Addressing the group of 16 young designers assembled at London’s historic Somerset House for the culmination of this year’s International Fashion Showcase (a joint effort by the British Fashion Council, British Council and London College of Fashion to support nascent talent around the world), Sarah Mower, BFC’s Ambassador for Emerging Talent, said: “You’re change-makers and activists and you will improve our industry. I’m certain you are the future.”
From Ryerson University in Toronto, to presenting his designs at the International Fashion Showcase at London Fashion Week and beyond.
Part of that hopeful future is Curtis Oland, a Canadian designer of Lil’Wat heritage who grew up in the Okanagan Valley in British Columbia. Oland studied fine art with a concentration in sculpture from Emily Carr University in Vancouver, which is where he also got interested in costume history and textiles, began watching fashion television, and discovered Alexander McQueen. “I realized fashion could be sculptural, and a medium of expression,” he says.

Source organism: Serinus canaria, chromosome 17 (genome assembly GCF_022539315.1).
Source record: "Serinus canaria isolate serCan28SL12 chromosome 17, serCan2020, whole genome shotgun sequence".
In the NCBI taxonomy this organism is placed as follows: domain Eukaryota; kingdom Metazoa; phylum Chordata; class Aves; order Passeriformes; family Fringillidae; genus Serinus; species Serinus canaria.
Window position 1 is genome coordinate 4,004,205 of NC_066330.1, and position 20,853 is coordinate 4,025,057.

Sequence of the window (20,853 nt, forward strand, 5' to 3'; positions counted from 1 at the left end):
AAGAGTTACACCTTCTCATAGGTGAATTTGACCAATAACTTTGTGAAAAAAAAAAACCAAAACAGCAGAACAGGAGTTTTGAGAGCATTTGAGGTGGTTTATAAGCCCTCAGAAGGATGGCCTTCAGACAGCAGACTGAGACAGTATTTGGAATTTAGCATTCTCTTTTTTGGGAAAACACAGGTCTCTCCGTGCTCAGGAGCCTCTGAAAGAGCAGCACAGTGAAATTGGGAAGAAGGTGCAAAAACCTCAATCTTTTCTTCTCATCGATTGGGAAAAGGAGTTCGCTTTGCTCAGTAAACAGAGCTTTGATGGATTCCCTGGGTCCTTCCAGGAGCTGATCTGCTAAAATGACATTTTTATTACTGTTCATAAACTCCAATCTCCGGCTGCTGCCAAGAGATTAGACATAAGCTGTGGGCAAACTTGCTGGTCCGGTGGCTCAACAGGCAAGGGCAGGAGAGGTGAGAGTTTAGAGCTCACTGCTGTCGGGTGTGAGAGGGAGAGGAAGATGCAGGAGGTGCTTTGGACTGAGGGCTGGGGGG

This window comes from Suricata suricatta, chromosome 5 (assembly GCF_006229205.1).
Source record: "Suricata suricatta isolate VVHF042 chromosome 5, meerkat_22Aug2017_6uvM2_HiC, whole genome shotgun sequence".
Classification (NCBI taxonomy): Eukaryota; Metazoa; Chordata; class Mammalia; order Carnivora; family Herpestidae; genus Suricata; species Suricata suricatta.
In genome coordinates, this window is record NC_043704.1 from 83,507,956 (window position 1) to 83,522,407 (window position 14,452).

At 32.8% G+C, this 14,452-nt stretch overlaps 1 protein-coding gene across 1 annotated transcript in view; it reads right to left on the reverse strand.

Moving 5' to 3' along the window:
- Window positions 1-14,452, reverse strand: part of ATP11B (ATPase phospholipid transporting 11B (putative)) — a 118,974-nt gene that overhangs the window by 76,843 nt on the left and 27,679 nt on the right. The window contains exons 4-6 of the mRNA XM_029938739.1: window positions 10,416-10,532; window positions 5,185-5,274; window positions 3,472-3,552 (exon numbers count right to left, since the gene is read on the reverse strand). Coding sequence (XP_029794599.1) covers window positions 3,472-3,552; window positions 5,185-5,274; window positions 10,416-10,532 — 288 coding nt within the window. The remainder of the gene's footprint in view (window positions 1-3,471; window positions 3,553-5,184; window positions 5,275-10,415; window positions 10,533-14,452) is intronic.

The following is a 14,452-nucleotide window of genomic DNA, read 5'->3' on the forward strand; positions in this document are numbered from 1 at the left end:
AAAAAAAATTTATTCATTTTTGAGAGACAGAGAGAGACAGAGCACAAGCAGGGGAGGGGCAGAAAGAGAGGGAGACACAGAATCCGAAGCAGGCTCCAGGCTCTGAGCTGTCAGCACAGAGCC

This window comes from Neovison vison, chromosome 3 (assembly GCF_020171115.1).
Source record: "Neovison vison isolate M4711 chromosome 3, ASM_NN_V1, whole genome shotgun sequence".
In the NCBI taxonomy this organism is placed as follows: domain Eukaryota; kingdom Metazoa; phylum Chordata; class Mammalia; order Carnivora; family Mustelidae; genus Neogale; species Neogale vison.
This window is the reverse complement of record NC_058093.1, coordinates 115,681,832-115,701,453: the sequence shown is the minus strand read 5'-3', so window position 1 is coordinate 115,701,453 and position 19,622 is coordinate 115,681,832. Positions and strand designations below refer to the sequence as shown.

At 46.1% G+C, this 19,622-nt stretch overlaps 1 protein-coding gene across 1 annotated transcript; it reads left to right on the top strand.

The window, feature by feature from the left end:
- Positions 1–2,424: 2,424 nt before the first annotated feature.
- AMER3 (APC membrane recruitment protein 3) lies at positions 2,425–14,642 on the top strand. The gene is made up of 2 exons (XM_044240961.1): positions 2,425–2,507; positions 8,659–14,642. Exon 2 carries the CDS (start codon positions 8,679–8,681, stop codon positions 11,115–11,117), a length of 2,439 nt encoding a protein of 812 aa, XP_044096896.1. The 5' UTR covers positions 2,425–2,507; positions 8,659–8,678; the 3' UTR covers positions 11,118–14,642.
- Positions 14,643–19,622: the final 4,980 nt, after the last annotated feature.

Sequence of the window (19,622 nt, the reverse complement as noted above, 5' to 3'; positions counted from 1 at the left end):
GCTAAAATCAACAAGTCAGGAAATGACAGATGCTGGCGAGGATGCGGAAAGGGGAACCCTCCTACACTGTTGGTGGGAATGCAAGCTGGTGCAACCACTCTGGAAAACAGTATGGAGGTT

“I realised fashion could be sculptural, and a medium of expression,” Orland says.
So he went on to enrol in a fashion design program at Ryerson University, winning a menswear competition for emerging designers as a young graduate and starting his eponymous brand. As a designer fresh out of grad school, though, Oland found the Canadian market “quite conservative” for him at a time when he was experimenting and still trying to find his voice as a designer. He decided to move to London to get some experience, landing an internship at Savile Row where he went on to become assistant designer. Soon Indigenous Fashion Week Toronto (IFWTO) reached out to him for a project, eventually nominating him for the International Fashion Showcase, for which he revived his own brand.
At the heart of indigenous fashion is honouring the raw, natural state of materials, something that features heavily in Oland’s work.
“I want to highlight the fact that clothing doesn’t last forever, it’s a living thing,” he says. “It kind of has its own essence, its own spirit, so I allow it to become what it will become. There’s only so much I can control.”